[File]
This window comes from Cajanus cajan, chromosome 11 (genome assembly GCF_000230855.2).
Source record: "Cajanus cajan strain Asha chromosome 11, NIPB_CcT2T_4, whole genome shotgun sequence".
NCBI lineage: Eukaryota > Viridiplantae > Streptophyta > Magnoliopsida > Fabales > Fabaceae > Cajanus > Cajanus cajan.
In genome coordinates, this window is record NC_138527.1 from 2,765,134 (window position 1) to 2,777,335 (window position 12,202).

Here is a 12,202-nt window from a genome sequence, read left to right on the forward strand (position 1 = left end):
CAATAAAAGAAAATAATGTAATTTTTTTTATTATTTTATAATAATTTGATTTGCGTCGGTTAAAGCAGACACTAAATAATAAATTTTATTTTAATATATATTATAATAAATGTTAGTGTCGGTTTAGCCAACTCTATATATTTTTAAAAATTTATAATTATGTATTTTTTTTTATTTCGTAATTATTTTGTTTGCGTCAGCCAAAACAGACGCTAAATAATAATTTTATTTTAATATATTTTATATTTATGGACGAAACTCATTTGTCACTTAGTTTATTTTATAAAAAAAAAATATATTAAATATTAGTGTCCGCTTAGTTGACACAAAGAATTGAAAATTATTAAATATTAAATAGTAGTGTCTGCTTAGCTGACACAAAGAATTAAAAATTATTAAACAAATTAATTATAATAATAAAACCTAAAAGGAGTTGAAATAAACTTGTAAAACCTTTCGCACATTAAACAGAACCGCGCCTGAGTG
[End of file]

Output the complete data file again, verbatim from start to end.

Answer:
This window comes from Cajanus cajan, chromosome 11 (genome assembly GCF_000230855.2).
Source record: "Cajanus cajan strain Asha chromosome 11, NIPB_CcT2T_4, whole genome shotgun sequence".
NCBI lineage: Eukaryota > Viridiplantae > Streptophyta > Magnoliopsida > Fabales > Fabaceae > Cajanus > Cajanus cajan.
In genome coordinates, this window is record NC_138527.1 from 2,765,134 (window position 1) to 2,777,335 (window position 12,202).

Here is a 12,202-nt window from a genome sequence, read left to right on the forward strand (position 1 = left end):
CAATAAAAGAAAATAATGTAATTTTTTTTATTATTTTATAATAATTTGATTTGCGTCGGTTAAAGCAGACACTAAATAATAAATTTTATTTTAATATATATTATAATAAATGTTAGTGTCGGTTTAGCCAACTCTATATATTTTTAAAAATTTATAATTATGTATTTTTTTTTATTTCGTAATTATTTTGTTTGCGTCAGCCAAAACAGACGCTAAATAATAATTTTATTTTAATATATTTTATATTTATGGACGAAACTCATTTGTCACTTAGTTTATTTTATAAAAAAAAAATATATTAAATATTAGTGTCCGCTTAGTTGACACAAAGAATTGAAAATTATTAAATATTAAATAGTAGTGTCTGCTTAGCTGACACAAAGAATTAAAAATTATTAAACAAATTAATTATAATAATAAAACCTAAAAGGAGTTGAAATAAACTTGTAAAACCTTTCGCACATTAAACAGAACCGCGCCTGAGTG